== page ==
Your installations and creations at the Grounds are completely transformative experiences  - how do you go about bringing these sorts of concepts to life? What is the creative process for you?

My process is extremely visual and mental. If i can imagine it all in my head then I know it’s going to work. If things seem a little blurry and odd, I know it’s not going to work. I absolutely LOVE researching. I research the hell out of each and every detail to try and get the most authentic effect so our customers really do feel as though they’re entering into another world. I create visual storyboards for each separate area at The Grounds and piece it all together to make sure the spaces flow well together.

Mary Poppins

How many people would be involved in a large scale project (like the Mary Poppins one for example)? What are their specific roles as part of the whole team? i.e. are you the ideas person and operational staff do the build etc or do you step in at every level?

I am VERY lucky to work with such beautiful, positive-minded people in our creative team. Nothing is possible by yourself, you always need a team to bring anything to life. There are roughly 7 people who help create and build the installs. I create the overarching idea of what we are going to do, then go into sourcing-mode. Then I'll brief-in our graphic designer and creative build team to jump on board to help with the signage, vector drawings and any graphic elements. Then the building and construction boys will come into full-effect which is led by Ramzey (who loves building!). I am literally there from the beginning to end of a project. I stay up late helping and guiding the construction guys even if it’s till 3am, we are all pretty exhausted in the end!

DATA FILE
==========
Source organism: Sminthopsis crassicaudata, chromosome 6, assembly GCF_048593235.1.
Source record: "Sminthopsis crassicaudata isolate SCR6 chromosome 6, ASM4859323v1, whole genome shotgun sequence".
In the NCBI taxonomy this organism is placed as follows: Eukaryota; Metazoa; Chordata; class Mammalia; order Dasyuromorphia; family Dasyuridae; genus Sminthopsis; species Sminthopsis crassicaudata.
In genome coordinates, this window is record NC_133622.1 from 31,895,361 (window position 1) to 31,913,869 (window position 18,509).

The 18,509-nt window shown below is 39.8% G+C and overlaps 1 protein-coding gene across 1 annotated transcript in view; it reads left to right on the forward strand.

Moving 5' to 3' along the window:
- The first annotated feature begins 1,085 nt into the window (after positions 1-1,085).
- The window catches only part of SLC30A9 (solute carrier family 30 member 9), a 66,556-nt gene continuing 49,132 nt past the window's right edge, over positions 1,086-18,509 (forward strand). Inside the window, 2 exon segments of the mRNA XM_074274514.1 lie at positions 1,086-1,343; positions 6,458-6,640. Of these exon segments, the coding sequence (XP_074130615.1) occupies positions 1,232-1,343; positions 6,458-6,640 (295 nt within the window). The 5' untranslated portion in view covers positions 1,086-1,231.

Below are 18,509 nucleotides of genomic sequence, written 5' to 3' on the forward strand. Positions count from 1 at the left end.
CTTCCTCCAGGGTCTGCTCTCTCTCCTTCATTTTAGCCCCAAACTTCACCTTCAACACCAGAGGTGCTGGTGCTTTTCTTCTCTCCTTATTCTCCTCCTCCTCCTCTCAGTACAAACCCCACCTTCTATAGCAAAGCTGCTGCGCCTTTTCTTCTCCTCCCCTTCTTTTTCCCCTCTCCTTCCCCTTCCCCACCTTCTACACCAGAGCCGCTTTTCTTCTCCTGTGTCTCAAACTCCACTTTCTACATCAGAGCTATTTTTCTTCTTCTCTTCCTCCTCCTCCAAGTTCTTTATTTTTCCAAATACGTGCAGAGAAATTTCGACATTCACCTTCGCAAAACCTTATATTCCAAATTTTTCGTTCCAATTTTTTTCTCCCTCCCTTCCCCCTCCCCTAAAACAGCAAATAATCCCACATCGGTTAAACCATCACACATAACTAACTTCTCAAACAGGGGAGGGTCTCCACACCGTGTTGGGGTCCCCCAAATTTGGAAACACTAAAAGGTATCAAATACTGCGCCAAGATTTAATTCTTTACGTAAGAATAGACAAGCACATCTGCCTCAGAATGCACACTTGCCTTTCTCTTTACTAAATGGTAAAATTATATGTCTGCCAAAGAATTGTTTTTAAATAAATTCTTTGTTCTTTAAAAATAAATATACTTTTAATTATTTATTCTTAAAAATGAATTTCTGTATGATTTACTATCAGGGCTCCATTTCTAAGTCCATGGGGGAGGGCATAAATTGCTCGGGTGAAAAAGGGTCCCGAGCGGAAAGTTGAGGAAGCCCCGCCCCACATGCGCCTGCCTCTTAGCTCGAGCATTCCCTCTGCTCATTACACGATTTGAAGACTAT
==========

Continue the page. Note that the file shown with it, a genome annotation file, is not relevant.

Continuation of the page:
What is your favourite project or design you have worked on and why?

Going to have to say our first collaboration with Disney for Christmas 2018 was definitely a magical one! Working on Disney’s Nutcracker was really fun as we were given a budget by Disney to bring to life The Nutcracker through 3 of our laneways, so I decided to style each lane as the “realms” in the movie; The Land of Snowflakes, The Land of Flowers, and The Land of Sweets. Seeing it done and the amazement on customers faces was priceless. 

What does an average day in the life of you look like?

On a typical day, I’m:

- Researching (the most important thing)

- Creating mood boards

- Sourcing

- Styling photoshoots

- Working with Ramzey on new upcoming projects

- Checking all the venues through The Grounds to make sure they’re looking good!

As a creative person where do you get your inspiration from and what motivates you?